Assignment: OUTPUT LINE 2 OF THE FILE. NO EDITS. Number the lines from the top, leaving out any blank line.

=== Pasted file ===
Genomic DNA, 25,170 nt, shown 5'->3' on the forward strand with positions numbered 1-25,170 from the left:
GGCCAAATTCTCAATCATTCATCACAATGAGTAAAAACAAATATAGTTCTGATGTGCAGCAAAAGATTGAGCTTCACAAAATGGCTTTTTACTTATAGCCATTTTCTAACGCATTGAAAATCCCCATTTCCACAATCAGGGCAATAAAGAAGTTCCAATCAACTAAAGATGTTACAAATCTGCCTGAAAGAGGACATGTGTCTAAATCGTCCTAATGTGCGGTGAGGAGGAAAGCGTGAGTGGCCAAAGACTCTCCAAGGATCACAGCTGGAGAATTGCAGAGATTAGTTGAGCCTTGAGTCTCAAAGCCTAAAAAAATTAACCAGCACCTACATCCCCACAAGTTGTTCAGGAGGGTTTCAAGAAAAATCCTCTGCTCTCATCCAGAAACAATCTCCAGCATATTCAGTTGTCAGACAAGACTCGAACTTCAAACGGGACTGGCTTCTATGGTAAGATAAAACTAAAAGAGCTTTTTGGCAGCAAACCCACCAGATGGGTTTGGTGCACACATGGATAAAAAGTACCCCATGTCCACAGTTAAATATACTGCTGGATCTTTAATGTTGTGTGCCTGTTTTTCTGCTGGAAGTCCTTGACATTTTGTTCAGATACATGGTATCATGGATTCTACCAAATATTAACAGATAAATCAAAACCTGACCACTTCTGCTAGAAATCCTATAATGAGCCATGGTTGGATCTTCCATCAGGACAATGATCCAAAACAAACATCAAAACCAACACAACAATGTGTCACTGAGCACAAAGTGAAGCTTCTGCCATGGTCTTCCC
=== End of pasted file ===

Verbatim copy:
GGCCAAATTCTCAATCATTCATCACAATGAGTAAAAACAAATATAGTTCTGATGTGCAGCAAAAGATTGAGCTTCACAAAATGGCTTTTTACTTATAGCCATTTTCTAACGCATTGAAAATCCCCATTTCCACAATCAGGGCAATAAAGAAGTTCCAATCAACTAAAGATGTTACAAATCTGCCTGAAAGAGGACATGTGTCTAAATCGTCCTAATGTGCGGTGAGGAGGAAAGCGTGAGTGGCCAAAGACTCTCCAAGGATCACAGCTGGAGAATTGCAGAGATTAGTTGAGCCTTGAGTCTCAAAGCCTAAAAAAATTAACCAGCACCTACATCCCCACAAGTTGTTCAGGAGGGTTTCAAGAAAAATCCTCTGCTCTCATCCAGAAACAATCTCCAGCATATTCAGTTGTCAGACAAGACTCGAACTTCAAACGGGACTGGCTTCTATGGTAAGATAAAACTAAAAGAGCTTTTTGGCAGCAAACCCACCAGATGGGTTTGGTGCACACATGGATAAAAAGTACCCCATGTCCACAGTTAAATATACTGCTGGATCTTTAATGTTGTGTGCCTGTTTTTCTGCTGGAAGTCCTTGACATTTTGTTCAGATACATGGTATCATGGATTCTACCAAATATTAACAGATAAATCAAAACCTGACCACTTCTGCTAGAAATCCTATAATGAGCCATGGTTGGATCTTCCATCAGGACAATGATCCAAAACAAACATCAAAACCAACACAACAATGTGTCACTGAGCACAAAGTGAAGCTTCTGCCATGGTCTTCCC